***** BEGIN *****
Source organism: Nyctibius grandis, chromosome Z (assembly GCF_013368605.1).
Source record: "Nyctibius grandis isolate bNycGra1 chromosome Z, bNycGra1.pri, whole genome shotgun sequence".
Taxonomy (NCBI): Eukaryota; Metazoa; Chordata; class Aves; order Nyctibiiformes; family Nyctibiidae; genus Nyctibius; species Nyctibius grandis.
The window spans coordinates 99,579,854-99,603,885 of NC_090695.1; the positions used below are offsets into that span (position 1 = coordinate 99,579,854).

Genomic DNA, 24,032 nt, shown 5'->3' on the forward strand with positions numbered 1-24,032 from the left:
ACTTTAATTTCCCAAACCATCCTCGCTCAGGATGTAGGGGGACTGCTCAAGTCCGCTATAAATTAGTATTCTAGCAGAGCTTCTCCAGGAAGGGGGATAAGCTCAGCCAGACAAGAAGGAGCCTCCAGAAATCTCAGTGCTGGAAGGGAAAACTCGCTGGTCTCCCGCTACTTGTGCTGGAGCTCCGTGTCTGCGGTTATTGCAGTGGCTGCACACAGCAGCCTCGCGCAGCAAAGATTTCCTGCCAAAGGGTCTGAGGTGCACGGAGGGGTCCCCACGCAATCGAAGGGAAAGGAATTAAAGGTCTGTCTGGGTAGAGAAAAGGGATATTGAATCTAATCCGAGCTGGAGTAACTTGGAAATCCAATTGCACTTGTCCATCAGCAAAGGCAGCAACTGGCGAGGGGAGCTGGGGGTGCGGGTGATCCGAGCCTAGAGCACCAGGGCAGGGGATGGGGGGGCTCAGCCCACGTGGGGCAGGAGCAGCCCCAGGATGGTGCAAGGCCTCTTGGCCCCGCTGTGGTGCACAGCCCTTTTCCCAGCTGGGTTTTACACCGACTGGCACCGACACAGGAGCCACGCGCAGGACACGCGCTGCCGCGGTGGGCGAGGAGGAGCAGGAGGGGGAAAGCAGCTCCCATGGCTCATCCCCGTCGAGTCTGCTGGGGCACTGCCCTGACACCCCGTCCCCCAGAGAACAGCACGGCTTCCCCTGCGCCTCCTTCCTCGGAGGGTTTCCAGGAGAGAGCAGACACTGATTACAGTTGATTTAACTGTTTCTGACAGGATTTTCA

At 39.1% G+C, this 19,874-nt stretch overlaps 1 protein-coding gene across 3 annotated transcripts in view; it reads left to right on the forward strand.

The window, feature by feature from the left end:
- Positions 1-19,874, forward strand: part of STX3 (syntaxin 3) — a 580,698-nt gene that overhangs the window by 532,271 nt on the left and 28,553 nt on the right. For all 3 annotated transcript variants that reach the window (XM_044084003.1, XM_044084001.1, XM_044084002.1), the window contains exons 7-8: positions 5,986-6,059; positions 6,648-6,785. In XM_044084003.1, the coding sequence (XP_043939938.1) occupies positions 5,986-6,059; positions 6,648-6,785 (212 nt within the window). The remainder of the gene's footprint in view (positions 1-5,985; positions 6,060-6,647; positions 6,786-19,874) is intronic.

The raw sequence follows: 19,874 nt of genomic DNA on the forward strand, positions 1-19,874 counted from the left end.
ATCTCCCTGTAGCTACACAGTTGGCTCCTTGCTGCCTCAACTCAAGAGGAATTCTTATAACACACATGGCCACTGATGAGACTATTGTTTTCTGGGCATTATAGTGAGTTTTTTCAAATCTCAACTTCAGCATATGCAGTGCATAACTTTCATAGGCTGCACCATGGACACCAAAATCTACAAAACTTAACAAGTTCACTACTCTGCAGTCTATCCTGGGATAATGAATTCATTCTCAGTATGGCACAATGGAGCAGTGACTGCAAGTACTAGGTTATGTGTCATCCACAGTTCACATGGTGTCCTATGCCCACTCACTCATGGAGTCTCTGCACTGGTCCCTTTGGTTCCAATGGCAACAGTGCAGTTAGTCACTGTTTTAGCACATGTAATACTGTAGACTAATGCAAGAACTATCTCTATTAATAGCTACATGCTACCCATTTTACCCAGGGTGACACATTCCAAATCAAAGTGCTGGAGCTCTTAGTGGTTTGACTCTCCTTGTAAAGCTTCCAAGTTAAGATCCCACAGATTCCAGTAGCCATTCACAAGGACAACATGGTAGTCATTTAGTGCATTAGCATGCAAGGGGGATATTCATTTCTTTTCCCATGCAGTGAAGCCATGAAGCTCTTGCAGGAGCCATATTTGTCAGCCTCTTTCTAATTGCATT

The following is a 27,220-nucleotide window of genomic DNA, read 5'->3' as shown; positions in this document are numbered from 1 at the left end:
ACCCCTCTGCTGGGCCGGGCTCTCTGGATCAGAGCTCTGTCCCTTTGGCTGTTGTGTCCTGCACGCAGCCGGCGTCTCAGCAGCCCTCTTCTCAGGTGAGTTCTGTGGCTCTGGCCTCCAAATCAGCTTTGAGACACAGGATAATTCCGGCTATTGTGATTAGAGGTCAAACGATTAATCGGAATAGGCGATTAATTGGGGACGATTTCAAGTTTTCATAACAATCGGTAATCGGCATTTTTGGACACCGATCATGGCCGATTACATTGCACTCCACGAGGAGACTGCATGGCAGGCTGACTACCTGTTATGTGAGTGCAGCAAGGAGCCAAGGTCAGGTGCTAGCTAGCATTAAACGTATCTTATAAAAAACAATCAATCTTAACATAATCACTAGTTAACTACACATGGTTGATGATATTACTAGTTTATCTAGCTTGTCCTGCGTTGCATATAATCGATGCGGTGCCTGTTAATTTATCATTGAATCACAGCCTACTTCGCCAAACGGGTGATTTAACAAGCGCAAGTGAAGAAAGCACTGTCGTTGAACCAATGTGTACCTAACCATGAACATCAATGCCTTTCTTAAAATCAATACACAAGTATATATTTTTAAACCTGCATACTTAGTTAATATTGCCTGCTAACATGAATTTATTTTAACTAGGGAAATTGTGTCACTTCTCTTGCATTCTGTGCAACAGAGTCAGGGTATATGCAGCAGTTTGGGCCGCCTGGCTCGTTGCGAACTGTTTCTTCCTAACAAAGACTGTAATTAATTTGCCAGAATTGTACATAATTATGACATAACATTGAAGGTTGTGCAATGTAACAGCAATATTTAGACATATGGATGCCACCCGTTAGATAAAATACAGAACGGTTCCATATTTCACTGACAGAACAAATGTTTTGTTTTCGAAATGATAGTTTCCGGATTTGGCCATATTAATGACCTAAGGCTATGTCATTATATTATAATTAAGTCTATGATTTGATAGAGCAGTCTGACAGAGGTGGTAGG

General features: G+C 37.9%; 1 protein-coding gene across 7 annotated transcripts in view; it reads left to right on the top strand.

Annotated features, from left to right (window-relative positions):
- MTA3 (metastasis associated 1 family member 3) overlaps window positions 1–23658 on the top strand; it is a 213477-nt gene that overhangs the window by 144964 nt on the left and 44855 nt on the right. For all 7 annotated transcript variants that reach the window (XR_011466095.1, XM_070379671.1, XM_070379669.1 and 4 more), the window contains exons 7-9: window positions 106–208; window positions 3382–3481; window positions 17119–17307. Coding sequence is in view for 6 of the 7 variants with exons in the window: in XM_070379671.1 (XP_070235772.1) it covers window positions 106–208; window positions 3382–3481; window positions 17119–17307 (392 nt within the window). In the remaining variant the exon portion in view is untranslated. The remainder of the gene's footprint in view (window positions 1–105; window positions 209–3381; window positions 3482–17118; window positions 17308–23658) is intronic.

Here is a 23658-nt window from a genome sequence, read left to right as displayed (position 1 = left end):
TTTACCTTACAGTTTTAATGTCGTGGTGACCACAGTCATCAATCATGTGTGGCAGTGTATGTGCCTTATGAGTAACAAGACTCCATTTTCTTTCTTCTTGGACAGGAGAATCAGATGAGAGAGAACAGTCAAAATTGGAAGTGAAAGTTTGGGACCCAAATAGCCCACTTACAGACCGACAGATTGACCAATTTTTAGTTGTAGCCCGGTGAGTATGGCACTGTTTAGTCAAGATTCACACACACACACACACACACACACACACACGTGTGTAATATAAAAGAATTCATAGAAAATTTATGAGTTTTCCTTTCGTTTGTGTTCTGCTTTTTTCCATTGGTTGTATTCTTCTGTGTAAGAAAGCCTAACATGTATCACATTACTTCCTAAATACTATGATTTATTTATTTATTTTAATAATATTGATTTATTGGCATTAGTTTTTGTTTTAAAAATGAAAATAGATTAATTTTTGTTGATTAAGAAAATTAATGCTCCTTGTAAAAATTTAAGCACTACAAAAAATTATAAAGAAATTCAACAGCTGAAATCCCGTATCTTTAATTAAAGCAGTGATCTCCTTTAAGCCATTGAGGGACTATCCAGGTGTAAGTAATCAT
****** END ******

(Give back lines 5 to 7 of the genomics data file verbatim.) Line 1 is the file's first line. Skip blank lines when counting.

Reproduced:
Genomic DNA, 24,032 nt, shown 5'->3' on the forward strand with positions numbered 1-24,032 from the left:
ACTTTAATTTCCCAAACCATCCTCGCTCAGGATGTAGGGGGACTGCTCAAGTCCGCTATAAATTAGTATTCTAGCAGAGCTTCTCCAGGAAGGGGGATAAGCTCAGCCAGACAAGAAGGAGCCTCCAGAAATCTCAGTGCTGGAAGGGAAAACTCGCTGGTCTCCCGCTACTTGTGCTGGAGCTCCGTGTCTGCGGTTATTGCAGTGGCTGCACACAGCAGCCTCGCGCAGCAAAGATTTCCTGCCAAAGGGTCTGAGGTGCACGGAGGGGTCCCCACGCAATCGAAGGGAAAGGAATTAAAGGTCTGTCTGGGTAGAGAAAAGGGATATTGAATCTAATCCGAGCTGGAGTAACTTGGAAATCCAATTGCACTTGTCCATCAGCAAAGGCAGCAACTGGCGAGGGGAGCTGGGGGTGCGGGTGATCCGAGCCTAGAGCACCAGGGCAGGGGATGGGGGGGCTCAGCCCACGTGGGGCAGGAGCAGCCCCAGGATGGTGCAAGGCCTCTTGGCCCCGCTGTGGTGCACAGCCCTTTTCCCAGCTGGGTTTTACACCGACTGGCACCGACACAGGAGCCACGCGCAGGACACGCGCTGCCGCGGTGGGCGAGGAGGAGCAGGAGGGGGAAAGCAGCTCCCATGGCTCATCCCCGTCGAGTCTGCTGGGGCACTGCCCTGACACCCCGTCCCCCAGAGAACAGCACGGCTTCCCCTGCGCCTCCTTCCTCGGAGGGTTTCCAGGAGAGAGCAGACACTGATTACAGTTGATTTAACTGTTTCTGACAGGATTTTCA

At 39.1% G+C, this 19,874-nt stretch overlaps 1 protein-coding gene across 3 annotated transcripts in view; it reads left to right on the forward strand.